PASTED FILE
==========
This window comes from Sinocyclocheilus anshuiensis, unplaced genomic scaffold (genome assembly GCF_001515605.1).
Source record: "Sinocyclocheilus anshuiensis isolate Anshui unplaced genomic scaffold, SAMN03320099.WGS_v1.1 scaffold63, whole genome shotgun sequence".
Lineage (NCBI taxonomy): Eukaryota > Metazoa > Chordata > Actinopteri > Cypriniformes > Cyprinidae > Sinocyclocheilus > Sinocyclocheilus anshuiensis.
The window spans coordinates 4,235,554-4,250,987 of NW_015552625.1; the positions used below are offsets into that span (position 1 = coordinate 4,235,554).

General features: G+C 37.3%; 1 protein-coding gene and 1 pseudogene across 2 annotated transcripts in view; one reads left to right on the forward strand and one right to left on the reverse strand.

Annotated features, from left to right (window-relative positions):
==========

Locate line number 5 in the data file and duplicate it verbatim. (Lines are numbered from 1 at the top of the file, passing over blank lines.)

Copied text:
General features: G+C 37.3%; 1 protein-coding gene and 1 pseudogene across 2 annotated transcripts in view; one reads left to right on the forward strand and one right to left on the reverse strand.